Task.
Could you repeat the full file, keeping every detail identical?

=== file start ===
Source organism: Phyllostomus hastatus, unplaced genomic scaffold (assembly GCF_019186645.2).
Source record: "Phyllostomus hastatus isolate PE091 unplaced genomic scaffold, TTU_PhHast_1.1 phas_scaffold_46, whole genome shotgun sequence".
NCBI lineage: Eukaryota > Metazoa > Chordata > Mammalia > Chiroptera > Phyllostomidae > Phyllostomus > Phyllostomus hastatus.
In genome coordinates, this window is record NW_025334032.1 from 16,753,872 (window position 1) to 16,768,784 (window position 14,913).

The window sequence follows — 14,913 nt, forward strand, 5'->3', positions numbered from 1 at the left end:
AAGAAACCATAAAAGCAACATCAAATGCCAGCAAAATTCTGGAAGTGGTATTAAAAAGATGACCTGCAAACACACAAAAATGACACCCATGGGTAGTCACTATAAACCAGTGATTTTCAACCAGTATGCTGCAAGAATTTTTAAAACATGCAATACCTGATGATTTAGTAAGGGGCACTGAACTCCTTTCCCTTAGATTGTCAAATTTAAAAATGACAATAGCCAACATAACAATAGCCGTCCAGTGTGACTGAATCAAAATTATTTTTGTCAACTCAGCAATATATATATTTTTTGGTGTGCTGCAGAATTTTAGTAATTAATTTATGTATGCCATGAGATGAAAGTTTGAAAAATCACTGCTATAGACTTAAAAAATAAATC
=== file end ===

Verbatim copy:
Source organism: Phyllostomus hastatus, unplaced genomic scaffold (assembly GCF_019186645.2).
Source record: "Phyllostomus hastatus isolate PE091 unplaced genomic scaffold, TTU_PhHast_1.1 phas_scaffold_46, whole genome shotgun sequence".
NCBI lineage: Eukaryota > Metazoa > Chordata > Mammalia > Chiroptera > Phyllostomidae > Phyllostomus > Phyllostomus hastatus.
In genome coordinates, this window is record NW_025334032.1 from 16,753,872 (window position 1) to 16,768,784 (window position 14,913).

The window sequence follows — 14,913 nt, forward strand, 5'->3', positions numbered from 1 at the left end:
AAGAAACCATAAAAGCAACATCAAATGCCAGCAAAATTCTGGAAGTGGTATTAAAAAGATGACCTGCAAACACACAAAAATGACACCCATGGGTAGTCACTATAAACCAGTGATTTTCAACCAGTATGCTGCAAGAATTTTTAAAACATGCAATACCTGATGATTTAGTAAGGGGCACTGAACTCCTTTCCCTTAGATTGTCAAATTTAAAAATGACAATAGCCAACATAACAATAGCCGTCCAGTGTGACTGAATCAAAATTATTTTTGTCAACTCAGCAATATATATATTTTTTGGTGTGCTGCAGAATTTTAGTAATTAATTTATGTATGCCATGAGATGAAAGTTTGAAAAATCACTGCTATAGACTTAAAAAATAAATC